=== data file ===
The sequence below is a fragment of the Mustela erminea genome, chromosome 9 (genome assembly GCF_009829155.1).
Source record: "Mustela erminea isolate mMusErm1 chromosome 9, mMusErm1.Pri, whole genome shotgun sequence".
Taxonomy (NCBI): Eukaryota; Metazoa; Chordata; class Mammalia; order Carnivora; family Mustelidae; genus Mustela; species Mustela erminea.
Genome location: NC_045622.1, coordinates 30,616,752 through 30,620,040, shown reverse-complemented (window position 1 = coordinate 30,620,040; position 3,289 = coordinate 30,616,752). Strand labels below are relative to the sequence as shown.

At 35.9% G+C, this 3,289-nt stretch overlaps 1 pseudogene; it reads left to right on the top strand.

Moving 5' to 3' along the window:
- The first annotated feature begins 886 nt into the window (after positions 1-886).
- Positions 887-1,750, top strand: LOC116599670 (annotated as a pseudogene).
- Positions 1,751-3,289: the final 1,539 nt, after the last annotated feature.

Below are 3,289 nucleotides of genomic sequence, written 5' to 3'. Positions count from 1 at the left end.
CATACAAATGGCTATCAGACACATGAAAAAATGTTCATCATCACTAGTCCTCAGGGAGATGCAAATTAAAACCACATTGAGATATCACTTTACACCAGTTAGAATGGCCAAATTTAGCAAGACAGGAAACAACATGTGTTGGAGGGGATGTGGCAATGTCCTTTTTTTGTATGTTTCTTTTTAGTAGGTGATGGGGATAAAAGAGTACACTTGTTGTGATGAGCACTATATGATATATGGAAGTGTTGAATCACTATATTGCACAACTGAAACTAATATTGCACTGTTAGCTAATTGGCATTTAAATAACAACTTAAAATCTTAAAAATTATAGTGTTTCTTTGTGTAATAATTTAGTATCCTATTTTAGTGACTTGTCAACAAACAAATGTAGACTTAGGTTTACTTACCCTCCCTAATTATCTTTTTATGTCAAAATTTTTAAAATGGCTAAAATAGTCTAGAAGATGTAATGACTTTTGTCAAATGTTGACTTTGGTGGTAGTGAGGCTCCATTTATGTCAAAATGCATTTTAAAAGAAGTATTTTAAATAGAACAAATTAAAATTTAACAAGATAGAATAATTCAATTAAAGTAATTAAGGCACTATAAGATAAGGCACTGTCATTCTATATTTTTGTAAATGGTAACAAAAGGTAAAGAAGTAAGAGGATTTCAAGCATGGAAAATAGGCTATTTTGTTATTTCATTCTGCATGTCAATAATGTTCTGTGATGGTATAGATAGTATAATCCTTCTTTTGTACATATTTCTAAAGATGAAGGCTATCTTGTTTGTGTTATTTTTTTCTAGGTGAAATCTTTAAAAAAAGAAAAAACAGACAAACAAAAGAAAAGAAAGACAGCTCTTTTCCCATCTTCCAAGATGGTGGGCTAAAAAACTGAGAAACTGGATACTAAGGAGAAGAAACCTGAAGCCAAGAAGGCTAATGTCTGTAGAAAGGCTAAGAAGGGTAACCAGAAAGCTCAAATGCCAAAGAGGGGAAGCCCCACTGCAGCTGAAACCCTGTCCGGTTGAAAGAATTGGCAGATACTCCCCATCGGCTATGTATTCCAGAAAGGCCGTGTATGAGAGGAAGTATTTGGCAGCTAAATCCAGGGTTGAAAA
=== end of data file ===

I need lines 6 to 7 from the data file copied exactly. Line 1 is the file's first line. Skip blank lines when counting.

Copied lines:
Moving 5' to 3' along the window:
- The first annotated feature begins 886 nt into the window (after positions 1-886).